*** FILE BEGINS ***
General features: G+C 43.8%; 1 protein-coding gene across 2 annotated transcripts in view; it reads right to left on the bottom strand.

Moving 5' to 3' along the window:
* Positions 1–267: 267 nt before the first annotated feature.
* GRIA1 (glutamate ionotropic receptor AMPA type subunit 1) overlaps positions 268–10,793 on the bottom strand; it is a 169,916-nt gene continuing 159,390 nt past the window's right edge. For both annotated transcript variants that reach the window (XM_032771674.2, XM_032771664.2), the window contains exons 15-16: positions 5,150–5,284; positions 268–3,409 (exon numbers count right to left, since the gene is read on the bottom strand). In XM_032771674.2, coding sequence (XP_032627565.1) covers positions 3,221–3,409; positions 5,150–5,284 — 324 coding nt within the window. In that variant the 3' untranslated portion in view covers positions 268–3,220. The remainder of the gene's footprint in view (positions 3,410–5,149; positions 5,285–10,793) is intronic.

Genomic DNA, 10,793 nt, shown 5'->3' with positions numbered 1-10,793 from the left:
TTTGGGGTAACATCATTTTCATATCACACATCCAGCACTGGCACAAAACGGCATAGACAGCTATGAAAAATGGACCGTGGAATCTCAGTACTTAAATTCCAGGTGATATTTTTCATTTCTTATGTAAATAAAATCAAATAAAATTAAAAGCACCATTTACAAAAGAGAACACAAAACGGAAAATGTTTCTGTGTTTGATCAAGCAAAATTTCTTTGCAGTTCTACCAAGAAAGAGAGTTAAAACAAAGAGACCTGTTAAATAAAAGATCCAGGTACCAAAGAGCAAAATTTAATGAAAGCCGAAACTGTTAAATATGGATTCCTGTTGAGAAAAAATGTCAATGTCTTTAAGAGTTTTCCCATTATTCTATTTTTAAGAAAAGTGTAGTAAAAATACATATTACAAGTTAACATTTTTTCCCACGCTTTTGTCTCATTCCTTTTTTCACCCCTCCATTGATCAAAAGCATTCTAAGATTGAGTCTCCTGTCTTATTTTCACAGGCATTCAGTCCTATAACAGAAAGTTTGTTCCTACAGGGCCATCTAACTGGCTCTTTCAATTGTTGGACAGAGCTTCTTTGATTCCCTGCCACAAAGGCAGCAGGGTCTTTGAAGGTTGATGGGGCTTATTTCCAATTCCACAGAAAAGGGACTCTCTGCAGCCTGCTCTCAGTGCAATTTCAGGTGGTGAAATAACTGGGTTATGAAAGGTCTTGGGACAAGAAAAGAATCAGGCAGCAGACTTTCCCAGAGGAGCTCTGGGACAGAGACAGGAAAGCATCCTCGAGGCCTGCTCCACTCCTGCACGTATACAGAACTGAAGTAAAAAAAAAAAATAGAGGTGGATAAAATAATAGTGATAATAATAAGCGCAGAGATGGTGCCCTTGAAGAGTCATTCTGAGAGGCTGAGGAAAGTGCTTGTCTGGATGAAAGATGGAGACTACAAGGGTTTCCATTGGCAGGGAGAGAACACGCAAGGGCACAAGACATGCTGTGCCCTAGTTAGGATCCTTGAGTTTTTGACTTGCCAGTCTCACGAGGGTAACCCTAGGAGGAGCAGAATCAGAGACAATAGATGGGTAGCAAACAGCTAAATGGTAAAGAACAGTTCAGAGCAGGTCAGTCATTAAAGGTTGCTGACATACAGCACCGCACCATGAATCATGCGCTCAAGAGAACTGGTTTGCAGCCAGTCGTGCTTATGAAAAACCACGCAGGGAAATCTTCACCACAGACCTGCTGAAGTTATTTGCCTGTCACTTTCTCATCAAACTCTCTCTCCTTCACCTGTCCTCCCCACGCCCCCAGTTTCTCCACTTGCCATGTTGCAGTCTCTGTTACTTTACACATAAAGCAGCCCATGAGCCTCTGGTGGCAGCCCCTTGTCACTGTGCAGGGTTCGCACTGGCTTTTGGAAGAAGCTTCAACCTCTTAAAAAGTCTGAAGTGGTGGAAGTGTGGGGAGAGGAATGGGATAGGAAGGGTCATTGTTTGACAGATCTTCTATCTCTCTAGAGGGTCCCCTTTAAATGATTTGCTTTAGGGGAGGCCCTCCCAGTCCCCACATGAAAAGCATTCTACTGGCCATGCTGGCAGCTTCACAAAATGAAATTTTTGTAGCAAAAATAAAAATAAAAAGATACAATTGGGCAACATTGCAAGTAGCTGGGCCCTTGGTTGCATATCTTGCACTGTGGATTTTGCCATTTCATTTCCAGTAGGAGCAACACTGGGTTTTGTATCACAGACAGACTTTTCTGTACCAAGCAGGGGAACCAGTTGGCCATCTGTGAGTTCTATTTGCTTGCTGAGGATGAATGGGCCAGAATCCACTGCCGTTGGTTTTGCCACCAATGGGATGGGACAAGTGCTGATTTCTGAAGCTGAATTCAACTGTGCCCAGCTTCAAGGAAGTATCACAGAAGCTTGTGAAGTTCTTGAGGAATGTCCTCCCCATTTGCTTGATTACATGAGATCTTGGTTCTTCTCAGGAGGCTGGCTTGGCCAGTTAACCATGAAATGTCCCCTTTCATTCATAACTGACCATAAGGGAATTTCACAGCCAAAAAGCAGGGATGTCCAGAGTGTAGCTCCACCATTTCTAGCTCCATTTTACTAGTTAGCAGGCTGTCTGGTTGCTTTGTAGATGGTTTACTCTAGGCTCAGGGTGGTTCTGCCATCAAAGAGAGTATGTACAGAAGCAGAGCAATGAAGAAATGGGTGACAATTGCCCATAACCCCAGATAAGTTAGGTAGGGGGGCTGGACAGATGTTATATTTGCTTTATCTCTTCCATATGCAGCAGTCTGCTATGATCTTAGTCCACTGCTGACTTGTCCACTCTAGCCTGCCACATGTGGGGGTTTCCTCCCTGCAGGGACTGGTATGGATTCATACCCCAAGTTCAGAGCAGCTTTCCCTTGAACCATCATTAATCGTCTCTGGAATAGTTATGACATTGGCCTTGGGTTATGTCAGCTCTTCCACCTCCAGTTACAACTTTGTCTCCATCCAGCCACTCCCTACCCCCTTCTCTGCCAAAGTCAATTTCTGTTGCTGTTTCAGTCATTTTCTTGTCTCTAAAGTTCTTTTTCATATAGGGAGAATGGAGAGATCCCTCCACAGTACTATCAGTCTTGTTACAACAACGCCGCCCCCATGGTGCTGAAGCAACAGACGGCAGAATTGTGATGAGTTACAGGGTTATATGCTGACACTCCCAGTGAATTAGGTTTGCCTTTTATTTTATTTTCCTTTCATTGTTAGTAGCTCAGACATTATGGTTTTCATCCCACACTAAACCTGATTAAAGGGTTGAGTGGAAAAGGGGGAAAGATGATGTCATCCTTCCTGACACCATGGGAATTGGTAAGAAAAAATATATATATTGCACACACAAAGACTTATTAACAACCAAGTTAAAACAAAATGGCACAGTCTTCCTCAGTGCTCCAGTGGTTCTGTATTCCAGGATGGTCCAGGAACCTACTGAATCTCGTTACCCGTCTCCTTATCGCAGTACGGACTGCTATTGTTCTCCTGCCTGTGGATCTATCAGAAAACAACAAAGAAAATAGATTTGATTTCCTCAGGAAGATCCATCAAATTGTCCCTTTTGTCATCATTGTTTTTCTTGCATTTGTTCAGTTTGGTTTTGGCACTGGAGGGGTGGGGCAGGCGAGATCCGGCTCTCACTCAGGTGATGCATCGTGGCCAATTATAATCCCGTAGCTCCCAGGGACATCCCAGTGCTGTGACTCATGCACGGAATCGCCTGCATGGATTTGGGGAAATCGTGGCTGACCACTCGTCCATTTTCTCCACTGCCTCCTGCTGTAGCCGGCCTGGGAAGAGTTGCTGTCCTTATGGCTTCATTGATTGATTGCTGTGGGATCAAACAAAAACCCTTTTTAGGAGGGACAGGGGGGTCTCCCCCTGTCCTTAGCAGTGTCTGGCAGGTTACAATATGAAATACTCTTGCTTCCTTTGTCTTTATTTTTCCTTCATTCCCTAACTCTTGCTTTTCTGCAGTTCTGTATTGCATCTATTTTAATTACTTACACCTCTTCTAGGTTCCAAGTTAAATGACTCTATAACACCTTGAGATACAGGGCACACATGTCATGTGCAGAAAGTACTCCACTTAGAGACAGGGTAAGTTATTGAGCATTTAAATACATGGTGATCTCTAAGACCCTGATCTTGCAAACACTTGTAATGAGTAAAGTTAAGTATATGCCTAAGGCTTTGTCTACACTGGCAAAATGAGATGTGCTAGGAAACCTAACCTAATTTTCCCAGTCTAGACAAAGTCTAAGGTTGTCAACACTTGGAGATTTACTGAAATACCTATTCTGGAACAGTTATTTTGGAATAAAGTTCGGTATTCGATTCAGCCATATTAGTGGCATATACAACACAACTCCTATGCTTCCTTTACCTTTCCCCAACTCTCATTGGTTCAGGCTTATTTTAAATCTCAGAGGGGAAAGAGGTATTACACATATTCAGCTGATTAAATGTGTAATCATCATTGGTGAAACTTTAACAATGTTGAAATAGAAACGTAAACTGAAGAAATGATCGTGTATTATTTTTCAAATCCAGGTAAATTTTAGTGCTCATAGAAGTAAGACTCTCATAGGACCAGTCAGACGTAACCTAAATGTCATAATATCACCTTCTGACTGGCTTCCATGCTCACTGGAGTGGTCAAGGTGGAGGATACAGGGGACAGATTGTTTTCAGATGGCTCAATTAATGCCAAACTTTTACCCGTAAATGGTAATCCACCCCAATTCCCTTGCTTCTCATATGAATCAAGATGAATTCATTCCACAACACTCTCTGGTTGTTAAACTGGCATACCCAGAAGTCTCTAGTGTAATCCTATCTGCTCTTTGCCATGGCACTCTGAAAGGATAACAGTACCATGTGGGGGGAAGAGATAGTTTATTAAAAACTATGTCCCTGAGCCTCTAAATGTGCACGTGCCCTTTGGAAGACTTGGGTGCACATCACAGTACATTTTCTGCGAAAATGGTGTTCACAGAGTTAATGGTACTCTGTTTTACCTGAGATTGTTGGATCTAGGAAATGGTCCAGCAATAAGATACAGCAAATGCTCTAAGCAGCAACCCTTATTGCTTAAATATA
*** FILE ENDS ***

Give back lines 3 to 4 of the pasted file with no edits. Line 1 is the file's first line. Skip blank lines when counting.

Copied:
* Positions 1–267: 267 nt before the first annotated feature.
* GRIA1 (glutamate ionotropic receptor AMPA type subunit 1) overlaps positions 268–10,793 on the bottom strand; it is a 169,916-nt gene continuing 159,390 nt past the window's right edge. For both annotated transcript variants that reach the window (XM_032771674.2, XM_032771664.2), the window contains exons 15-16: positions 5,150–5,284; positions 268–3,409 (exon numbers count right to left, since the gene is read on the bottom strand). In XM_032771674.2, coding sequence (XP_032627565.1) covers positions 3,221–3,409; positions 5,150–5,284 — 324 coding nt within the window. In that variant the 3' untranslated portion in view covers positions 268–3,220. The remainder of the gene's footprint in view (positions 3,410–5,149; positions 5,285–10,793) is intronic.